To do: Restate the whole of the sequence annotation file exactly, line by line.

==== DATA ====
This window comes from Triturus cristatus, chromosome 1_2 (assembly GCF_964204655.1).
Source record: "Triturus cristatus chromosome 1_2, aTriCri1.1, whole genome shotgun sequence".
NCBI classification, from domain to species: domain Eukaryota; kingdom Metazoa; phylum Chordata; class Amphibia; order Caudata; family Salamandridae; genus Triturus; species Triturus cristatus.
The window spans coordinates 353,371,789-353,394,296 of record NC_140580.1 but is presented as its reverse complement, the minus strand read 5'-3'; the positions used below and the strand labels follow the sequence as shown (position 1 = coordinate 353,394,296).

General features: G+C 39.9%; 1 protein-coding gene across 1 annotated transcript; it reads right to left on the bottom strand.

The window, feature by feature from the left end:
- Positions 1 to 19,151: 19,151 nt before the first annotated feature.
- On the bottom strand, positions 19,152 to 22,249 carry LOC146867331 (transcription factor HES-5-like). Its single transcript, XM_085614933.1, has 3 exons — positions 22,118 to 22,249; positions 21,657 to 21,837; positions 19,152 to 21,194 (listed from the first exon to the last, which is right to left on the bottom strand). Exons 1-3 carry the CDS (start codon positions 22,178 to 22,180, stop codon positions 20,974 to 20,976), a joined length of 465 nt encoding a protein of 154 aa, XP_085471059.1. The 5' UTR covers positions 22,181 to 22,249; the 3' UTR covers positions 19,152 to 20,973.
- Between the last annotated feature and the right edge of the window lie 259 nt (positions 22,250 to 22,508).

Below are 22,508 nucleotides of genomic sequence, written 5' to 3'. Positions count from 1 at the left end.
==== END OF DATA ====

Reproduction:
This window comes from Triturus cristatus, chromosome 1_2 (assembly GCF_964204655.1).
Source record: "Triturus cristatus chromosome 1_2, aTriCri1.1, whole genome shotgun sequence".
NCBI classification, from domain to species: domain Eukaryota; kingdom Metazoa; phylum Chordata; class Amphibia; order Caudata; family Salamandridae; genus Triturus; species Triturus cristatus.
The window spans coordinates 353,371,789-353,394,296 of record NC_140580.1 but is presented as its reverse complement, the minus strand read 5'-3'; the positions used below and the strand labels follow the sequence as shown (position 1 = coordinate 353,394,296).

General features: G+C 39.9%; 1 protein-coding gene across 1 annotated transcript; it reads right to left on the bottom strand.

The window, feature by feature from the left end:
- Positions 1 to 19,151: 19,151 nt before the first annotated feature.
- On the bottom strand, positions 19,152 to 22,249 carry LOC146867331 (transcription factor HES-5-like). Its single transcript, XM_085614933.1, has 3 exons — positions 22,118 to 22,249; positions 21,657 to 21,837; positions 19,152 to 21,194 (listed from the first exon to the last, which is right to left on the bottom strand). Exons 1-3 carry the CDS (start codon positions 22,178 to 22,180, stop codon positions 20,974 to 20,976), a joined length of 465 nt encoding a protein of 154 aa, XP_085471059.1. The 5' UTR covers positions 22,181 to 22,249; the 3' UTR covers positions 19,152 to 20,973.
- Between the last annotated feature and the right edge of the window lie 259 nt (positions 22,250 to 22,508).

Below are 22,508 nucleotides of genomic sequence, written 5' to 3'. Positions count from 1 at the left end.